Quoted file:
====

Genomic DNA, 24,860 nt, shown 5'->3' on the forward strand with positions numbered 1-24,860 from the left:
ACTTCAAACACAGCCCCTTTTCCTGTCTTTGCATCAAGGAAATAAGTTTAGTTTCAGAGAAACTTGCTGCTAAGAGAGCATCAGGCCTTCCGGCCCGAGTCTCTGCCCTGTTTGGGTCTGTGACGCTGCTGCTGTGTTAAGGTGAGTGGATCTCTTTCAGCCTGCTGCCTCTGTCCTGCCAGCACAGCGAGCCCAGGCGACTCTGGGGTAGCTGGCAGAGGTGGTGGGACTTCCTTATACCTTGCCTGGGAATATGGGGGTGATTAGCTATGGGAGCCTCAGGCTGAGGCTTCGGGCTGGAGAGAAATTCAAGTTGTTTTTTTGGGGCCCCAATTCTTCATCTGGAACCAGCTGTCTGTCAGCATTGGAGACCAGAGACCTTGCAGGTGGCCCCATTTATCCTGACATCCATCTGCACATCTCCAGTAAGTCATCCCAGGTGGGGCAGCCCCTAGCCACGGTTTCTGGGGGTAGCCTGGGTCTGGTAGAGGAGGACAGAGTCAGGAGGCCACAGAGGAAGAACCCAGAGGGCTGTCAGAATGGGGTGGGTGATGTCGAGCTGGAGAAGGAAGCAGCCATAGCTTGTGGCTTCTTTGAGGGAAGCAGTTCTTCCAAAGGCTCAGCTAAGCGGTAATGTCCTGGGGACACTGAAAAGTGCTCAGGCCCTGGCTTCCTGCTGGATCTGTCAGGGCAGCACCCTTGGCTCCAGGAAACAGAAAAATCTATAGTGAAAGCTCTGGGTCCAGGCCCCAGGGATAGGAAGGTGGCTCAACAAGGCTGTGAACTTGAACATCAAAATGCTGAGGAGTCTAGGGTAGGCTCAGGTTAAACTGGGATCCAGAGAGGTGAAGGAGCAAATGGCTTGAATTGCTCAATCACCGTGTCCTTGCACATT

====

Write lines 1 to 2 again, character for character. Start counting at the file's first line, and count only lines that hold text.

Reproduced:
Genomic DNA, 24,860 nt, shown 5'->3' on the forward strand with positions numbered 1-24,860 from the left:
ACTTCAAACACAGCCCCTTTTCCTGTCTTTGCATCAAGGAAATAAGTTTAGTTTCAGAGAAACTTGCTGCTAAGAGAGCATCAGGCCTTCCGGCCCGAGTCTCTGCCCTGTTTGGGTCTGTGACGCTGCTGCTGTGTTAAGGTGAGTGGATCTCTTTCAGCCTGCTGCCTCTGTCCTGCCAGCACAGCGAGCCCAGGCGACTCTGGGGTAGCTGGCAGAGGTGGTGGGACTTCCTTATACCTTGCCTGGGAATATGGGGGTGATTAGCTATGGGAGCCTCAGGCTGAGGCTTCGGGCTGGAGAGAAATTCAAGTTGTTTTTTTGGGGCCCCAATTCTTCATCTGGAACCAGCTGTCTGTCAGCATTGGAGACCAGAGACCTTGCAGGTGGCCCCATTTATCCTGACATCCATCTGCACATCTCCAGTAAGTCATCCCAGGTGGGGCAGCCCCTAGCCACGGTTTCTGGGGGTAGCCTGGGTCTGGTAGAGGAGGACAGAGTCAGGAGGCCACAGAGGAAGAACCCAGAGGGCTGTCAGAATGGGGTGGGTGATGTCGAGCTGGAGAAGGAAGCAGCCATAGCTTGTGGCTTCTTTGAGGGAAGCAGTTCTTCCAAAGGCTCAGCTAAGCGGTAATGTCCTGGGGACACTGAAAAGTGCTCAGGCCCTGGCTTCCTGCTGGATCTGTCAGGGCAGCACCCTTGGCTCCAGGAAACAGAAAAATCTATAGTGAAAGCTCTGGGTCCAGGCCCCAGGGATAGGAAGGTGGCTCAACAAGGCTGTGAACTTGAACATCAAAATGCTGAGGAGTCTAGGGTAGGCTCAGGTTAAACTGGGATCCAGAGAGGTGAAGGAGCAAATGGCTTGAATTGCTCAATCACCGTGTCCTTGCACATT